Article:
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Teri C Brooks Training Facilitators

What is True Colors?

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Have you wondered: What is True Colors?

Simply put, True Colors is an excellent great take on temperament research.  You’ll find it to be very similar to Myers-Briggs Type Indicator® (MBTI®), but  It associates color with temperaments.

True Colors consultant in Overland Park, Kansas
Discussing the Green Temperament at a Kansas City True Colors workshop!

I’ll tell you, temperament research has been a HUGE factor in how I build and maintain relationships. It has given terrific insight into others’ needs and taught me how to meet them. Far too often, we enter interpersonal encounters with a “what’s in it for me” mentality. It’s not because we are “bad” people; it has more to do with our primal nature. Have you noticed how children must be taught to share and be considerate of others? It’s because it is primal to think of oneself first. Just because it’s primal, doesn’t mean we should not mature past it.

If they want it to, True Colors(tm) can help people advance past selfish motivations and one-sided conversations. It takes intention and motivation, but if one wants to, this tool can help.

I received my certification in this research years ago. Since then, it’s become part of my life, really. It empowers me to communicate my needs in ways people can receive it. The certification process was intense. It lasted several days. The facilitators were a married couple – both with Ph.Ds.

I like Myers-Briggs, DISC and a few other bodies of data, but True Colors(tm) is my absolute favorite. It is the only module people actually “get” and remember. I can be walking through the grocery store and hear someone say “Hey, I remember you! I’m a Green!!!”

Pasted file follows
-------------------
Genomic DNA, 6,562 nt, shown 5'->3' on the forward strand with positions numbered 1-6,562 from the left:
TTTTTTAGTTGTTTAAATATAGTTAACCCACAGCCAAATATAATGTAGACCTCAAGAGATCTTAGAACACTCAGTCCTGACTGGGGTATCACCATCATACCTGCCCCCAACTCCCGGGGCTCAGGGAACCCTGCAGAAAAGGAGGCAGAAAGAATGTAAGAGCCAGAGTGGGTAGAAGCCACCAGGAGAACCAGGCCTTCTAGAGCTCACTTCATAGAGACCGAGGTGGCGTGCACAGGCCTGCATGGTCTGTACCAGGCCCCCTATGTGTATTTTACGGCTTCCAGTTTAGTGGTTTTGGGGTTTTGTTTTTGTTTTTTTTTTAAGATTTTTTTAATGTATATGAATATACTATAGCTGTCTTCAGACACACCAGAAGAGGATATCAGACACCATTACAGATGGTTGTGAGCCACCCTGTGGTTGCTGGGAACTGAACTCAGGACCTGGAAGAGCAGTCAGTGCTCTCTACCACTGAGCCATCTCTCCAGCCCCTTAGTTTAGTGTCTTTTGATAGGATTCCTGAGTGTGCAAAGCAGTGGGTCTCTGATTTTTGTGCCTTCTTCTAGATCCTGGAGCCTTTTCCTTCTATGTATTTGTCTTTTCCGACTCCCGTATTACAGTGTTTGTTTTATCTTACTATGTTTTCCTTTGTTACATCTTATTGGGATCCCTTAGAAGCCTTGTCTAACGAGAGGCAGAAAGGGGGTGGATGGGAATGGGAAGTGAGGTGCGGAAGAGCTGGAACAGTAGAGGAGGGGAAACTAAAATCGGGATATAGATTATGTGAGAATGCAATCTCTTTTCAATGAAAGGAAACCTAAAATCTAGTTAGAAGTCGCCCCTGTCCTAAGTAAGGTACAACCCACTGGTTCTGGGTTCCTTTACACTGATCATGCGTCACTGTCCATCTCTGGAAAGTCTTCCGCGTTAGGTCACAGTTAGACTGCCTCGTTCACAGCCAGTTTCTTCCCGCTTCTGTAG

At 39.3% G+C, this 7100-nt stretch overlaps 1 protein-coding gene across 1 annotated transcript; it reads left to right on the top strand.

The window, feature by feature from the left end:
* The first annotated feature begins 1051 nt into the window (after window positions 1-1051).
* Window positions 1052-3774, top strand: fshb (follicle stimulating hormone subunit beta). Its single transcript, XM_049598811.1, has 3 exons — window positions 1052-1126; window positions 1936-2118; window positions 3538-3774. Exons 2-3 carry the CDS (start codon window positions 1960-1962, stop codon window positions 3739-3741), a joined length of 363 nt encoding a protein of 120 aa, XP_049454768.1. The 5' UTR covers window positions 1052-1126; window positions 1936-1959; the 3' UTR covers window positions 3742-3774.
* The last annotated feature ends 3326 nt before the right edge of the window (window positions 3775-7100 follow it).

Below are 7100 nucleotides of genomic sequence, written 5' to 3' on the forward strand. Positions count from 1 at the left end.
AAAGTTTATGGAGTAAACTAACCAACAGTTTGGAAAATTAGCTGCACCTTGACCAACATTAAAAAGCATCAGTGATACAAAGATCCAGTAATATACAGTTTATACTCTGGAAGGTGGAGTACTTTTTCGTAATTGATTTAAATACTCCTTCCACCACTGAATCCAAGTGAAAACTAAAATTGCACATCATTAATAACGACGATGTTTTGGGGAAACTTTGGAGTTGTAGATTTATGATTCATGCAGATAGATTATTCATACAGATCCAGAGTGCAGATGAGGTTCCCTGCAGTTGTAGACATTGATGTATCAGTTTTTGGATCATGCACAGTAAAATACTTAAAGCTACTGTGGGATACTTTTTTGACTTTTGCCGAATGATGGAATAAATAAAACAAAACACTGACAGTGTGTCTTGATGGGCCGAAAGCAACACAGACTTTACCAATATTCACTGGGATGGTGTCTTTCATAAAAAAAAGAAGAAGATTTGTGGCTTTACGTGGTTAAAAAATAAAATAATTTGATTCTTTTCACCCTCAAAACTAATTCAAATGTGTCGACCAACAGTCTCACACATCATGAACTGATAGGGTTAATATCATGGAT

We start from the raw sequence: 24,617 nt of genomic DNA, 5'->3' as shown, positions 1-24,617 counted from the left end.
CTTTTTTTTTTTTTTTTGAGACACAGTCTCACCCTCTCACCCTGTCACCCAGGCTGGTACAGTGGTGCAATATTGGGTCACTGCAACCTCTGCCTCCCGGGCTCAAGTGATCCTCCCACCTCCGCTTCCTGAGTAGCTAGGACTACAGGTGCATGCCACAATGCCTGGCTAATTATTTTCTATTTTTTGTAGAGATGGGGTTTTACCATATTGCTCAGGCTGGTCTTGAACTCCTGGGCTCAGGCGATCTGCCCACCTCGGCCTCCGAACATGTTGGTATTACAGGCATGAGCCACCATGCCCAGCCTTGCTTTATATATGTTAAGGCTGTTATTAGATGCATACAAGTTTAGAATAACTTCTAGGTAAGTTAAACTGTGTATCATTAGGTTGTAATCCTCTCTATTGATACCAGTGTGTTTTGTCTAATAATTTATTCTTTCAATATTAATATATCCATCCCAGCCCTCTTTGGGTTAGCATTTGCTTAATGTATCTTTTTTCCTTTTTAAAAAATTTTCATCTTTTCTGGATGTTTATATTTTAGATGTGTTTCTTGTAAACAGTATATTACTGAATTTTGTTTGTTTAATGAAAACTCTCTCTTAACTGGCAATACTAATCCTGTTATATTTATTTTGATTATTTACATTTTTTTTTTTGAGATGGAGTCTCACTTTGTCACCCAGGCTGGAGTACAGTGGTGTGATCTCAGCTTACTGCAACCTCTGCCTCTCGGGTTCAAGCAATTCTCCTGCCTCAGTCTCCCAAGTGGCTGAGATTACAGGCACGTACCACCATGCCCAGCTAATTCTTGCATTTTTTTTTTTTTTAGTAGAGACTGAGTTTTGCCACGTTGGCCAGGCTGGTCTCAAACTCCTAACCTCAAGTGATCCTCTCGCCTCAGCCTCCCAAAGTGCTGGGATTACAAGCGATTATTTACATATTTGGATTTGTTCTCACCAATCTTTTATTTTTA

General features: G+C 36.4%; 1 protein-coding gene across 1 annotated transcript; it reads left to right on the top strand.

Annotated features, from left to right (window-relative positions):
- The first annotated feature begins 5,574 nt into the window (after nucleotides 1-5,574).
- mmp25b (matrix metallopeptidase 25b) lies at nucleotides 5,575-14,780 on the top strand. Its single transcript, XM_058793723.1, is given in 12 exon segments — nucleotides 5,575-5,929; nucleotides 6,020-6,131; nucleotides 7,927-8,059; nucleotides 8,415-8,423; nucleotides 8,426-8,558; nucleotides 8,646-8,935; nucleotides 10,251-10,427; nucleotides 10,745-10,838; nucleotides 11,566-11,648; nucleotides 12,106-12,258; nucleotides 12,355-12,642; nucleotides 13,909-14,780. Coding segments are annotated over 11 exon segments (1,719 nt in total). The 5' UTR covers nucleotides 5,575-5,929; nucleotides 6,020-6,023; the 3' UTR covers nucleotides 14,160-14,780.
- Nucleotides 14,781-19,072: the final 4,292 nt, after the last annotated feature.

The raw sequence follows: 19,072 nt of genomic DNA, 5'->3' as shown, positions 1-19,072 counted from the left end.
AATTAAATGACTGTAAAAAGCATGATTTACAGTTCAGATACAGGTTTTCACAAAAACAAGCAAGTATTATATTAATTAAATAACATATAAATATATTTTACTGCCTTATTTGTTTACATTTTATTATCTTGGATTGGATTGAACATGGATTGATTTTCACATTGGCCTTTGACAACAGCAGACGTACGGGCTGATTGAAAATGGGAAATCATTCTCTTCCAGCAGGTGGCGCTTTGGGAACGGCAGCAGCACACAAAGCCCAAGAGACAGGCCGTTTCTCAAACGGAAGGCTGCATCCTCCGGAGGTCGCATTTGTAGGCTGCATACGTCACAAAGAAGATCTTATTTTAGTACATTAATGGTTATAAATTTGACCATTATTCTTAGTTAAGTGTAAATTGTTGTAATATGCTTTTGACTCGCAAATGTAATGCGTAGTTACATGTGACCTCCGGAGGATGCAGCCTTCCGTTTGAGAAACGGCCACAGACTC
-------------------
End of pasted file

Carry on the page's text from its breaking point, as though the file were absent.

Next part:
Also, my post-training assessments confirm people love learning about it and are even excited to incorporate the info into other parts of their lives.

While Myers and Briggs and DISC are great tools, I think they are too abstract. To be clear, I’m certified in both.

People cannot associate those other modules with any emotions. We remember and internalize what corresponds to our emotions. Generically speaking, colors, in themselves, are so much a part of our culture and psyche, we even choose certain ones to communicate sentiments (i.e. “true blue”, “good as gold”, etc). and to boost our moods! We respond to colors. It’s difficult to respond to letters or abstract words.

Another benefit to workgroups is the way I facilitate my training modules. I synthesize a variety trainings (of which I am certified) into my True Colors workshops. Fusing data renders a richer, deeper learning experience and a fresh look at temperament research. True Colors(tm) has been around for quite a while; I am happy to add elements to refresh it a bit.

Now is a good time to explain some of the color jargon I typically use on my blog and in my real life.

Blue – When I say “Blue”, I’m referring to the temperament that tends to be warm and relationship-oriented. These people find joy in authenticity, harmony and peaceful environments. Think about it: the color blue is calming; just as an ocean is calming. Blues are reassuring people and usually embrace tranquility.

Gold – Gold people are structured, organized and typically enjoy the “tried and true” elements of life. Gold is a durable earth element and mineral. It lasts and lasts. You can always count on a Gold to finish and complete any projects they take on.

Green – the Green temperament is logical, cognitive and often analytical. Green is the color of life and growth. It represents renewal just as this temperament is always seeking new challenges and fresh ways to innovate.

Orange – these are the fun-seekers (and fun-bringers) of the world. They are often very energetic and enjoy frequent change. Electric. Invigoration. That’s the color Orange. I need not say more.

As I share in my trainings, these descriptions are not boxes in which we all neatly fit. We’re too complex to fit into any boxes! That’s why I select words like “often” and “usually”to describe temperaments in my workshops.

Instead of imposing limitations,  think of True Colors(tm) as an emotional “peep hole”  into the needs, strengths and comfort-levels of others. It helps us socially navigate, respect boundaries and just get along better with others.

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I love this research and I hope I adequately conveyed my passion for it in this blog post. I tell you, having a clear understanding of these colors help me forge meaningful relationships with people I meet.

Now, you have an idea of what I’m talking about when I reference “colors”. Do you have a favorite temperament research? I’d love to know!

Kansas City Training Consultant


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